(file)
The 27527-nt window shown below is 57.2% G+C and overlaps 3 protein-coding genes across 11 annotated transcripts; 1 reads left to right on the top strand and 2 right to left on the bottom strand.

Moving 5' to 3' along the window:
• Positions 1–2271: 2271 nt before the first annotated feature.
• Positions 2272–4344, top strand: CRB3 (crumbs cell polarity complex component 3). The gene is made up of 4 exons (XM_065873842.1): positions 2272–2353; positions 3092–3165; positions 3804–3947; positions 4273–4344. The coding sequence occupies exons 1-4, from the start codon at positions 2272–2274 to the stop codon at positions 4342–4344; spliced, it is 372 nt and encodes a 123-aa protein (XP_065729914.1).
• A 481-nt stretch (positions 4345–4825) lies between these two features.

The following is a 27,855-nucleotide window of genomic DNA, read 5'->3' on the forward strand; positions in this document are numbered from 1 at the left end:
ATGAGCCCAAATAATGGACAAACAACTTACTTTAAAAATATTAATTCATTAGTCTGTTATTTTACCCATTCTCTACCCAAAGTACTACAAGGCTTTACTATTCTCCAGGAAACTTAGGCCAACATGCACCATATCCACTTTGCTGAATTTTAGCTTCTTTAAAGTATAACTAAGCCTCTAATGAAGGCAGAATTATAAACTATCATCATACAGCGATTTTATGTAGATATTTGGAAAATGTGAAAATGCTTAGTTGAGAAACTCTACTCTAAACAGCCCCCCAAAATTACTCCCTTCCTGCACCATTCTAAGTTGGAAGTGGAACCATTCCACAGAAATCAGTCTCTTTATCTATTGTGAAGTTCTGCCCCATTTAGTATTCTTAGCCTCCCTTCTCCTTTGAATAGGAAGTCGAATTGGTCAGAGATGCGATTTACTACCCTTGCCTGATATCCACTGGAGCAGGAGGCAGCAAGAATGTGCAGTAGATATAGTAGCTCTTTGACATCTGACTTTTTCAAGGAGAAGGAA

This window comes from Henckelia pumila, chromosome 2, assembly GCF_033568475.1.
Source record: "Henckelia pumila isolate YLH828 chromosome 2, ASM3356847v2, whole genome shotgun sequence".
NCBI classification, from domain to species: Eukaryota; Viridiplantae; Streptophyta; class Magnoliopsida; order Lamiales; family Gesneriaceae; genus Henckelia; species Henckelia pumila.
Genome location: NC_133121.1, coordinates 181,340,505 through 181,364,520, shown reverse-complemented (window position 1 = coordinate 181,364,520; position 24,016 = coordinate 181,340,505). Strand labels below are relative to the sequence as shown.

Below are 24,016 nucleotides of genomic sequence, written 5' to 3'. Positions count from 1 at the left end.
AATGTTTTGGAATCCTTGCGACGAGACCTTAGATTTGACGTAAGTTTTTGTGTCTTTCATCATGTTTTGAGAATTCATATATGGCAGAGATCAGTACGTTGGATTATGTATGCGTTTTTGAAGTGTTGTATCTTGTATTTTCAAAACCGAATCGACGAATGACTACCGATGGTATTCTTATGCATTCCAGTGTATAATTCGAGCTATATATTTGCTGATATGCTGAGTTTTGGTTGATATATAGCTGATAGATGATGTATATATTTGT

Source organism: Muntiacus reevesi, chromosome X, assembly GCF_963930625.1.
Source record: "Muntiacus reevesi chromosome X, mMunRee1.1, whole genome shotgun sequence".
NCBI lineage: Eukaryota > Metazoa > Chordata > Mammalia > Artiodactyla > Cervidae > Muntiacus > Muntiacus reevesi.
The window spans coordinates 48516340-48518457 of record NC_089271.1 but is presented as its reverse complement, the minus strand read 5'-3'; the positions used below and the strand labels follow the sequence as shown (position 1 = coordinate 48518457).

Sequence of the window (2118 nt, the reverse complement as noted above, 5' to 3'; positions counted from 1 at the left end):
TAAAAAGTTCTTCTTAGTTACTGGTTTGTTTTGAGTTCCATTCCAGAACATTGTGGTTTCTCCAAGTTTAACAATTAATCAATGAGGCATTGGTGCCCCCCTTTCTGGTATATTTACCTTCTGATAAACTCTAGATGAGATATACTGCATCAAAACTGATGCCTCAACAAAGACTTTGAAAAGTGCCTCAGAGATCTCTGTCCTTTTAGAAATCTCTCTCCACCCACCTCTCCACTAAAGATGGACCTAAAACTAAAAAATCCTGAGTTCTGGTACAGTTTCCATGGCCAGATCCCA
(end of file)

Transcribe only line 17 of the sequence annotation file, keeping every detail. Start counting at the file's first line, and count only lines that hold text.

The window spans coordinates 48516340-48518457 of record NC_089271.1 but is presented as its reverse complement, the minus strand read 5'-3'; the positions used below and the strand labels follow the sequence as shown (position 1 = coordinate 48518457).